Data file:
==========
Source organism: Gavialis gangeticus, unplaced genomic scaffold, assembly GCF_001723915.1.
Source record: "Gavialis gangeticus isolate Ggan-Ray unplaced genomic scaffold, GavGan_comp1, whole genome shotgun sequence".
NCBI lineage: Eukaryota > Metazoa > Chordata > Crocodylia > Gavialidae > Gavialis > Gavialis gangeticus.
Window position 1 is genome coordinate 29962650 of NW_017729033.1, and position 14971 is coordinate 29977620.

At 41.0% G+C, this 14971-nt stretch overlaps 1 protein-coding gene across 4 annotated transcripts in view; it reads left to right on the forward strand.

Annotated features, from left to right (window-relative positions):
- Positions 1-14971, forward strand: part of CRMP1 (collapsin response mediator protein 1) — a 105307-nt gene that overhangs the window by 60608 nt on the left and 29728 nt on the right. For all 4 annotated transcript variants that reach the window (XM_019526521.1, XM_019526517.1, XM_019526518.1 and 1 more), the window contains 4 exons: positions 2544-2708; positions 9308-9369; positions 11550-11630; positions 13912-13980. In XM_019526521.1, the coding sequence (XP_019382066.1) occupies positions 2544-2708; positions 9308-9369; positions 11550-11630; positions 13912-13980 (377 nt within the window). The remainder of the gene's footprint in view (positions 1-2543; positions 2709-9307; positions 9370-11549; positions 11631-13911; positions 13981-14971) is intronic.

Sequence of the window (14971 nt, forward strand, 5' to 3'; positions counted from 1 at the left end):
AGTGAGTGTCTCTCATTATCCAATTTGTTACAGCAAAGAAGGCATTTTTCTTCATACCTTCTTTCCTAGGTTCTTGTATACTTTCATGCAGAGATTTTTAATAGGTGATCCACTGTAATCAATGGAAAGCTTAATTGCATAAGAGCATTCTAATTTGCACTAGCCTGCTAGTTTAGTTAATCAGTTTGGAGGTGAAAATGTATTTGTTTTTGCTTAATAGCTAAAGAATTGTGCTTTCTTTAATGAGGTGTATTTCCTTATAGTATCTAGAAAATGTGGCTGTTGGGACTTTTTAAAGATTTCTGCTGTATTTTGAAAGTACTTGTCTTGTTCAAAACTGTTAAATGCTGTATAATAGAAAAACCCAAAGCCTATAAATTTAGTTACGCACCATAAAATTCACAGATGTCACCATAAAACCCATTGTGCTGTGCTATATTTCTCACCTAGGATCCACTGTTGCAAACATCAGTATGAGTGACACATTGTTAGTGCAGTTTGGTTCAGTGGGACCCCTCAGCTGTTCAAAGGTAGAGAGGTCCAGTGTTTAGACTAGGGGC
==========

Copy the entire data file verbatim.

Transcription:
Source organism: Gavialis gangeticus, unplaced genomic scaffold, assembly GCF_001723915.1.
Source record: "Gavialis gangeticus isolate Ggan-Ray unplaced genomic scaffold, GavGan_comp1, whole genome shotgun sequence".
NCBI lineage: Eukaryota > Metazoa > Chordata > Crocodylia > Gavialidae > Gavialis > Gavialis gangeticus.
Window position 1 is genome coordinate 29962650 of NW_017729033.1, and position 14971 is coordinate 29977620.

At 41.0% G+C, this 14971-nt stretch overlaps 1 protein-coding gene across 4 annotated transcripts in view; it reads left to right on the forward strand.

Annotated features, from left to right (window-relative positions):
- Positions 1-14971, forward strand: part of CRMP1 (collapsin response mediator protein 1) — a 105307-nt gene that overhangs the window by 60608 nt on the left and 29728 nt on the right. For all 4 annotated transcript variants that reach the window (XM_019526521.1, XM_019526517.1, XM_019526518.1 and 1 more), the window contains 4 exons: positions 2544-2708; positions 9308-9369; positions 11550-11630; positions 13912-13980. In XM_019526521.1, the coding sequence (XP_019382066.1) occupies positions 2544-2708; positions 9308-9369; positions 11550-11630; positions 13912-13980 (377 nt within the window). The remainder of the gene's footprint in view (positions 1-2543; positions 2709-9307; positions 9370-11549; positions 11631-13911; positions 13981-14971) is intronic.

Sequence of the window (14971 nt, forward strand, 5' to 3'; positions counted from 1 at the left end):
AGTGAGTGTCTCTCATTATCCAATTTGTTACAGCAAAGAAGGCATTTTTCTTCATACCTTCTTTCCTAGGTTCTTGTATACTTTCATGCAGAGATTTTTAATAGGTGATCCACTGTAATCAATGGAAAGCTTAATTGCATAAGAGCATTCTAATTTGCACTAGCCTGCTAGTTTAGTTAATCAGTTTGGAGGTGAAAATGTATTTGTTTTTGCTTAATAGCTAAAGAATTGTGCTTTCTTTAATGAGGTGTATTTCCTTATAGTATCTAGAAAATGTGGCTGTTGGGACTTTTTAAAGATTTCTGCTGTATTTTGAAAGTACTTGTCTTGTTCAAAACTGTTAAATGCTGTATAATAGAAAAACCCAAAGCCTATAAATTTAGTTACGCACCATAAAATTCACAGATGTCACCATAAAACCCATTGTGCTGTGCTATATTTCTCACCTAGGATCCACTGTTGCAAACATCAGTATGAGTGACACATTGTTAGTGCAGTTTGGTTCAGTGGGACCCCTCAGCTGTTCAAAGGTAGAGAGGTCCAGTGTTTAGACTAGGGGC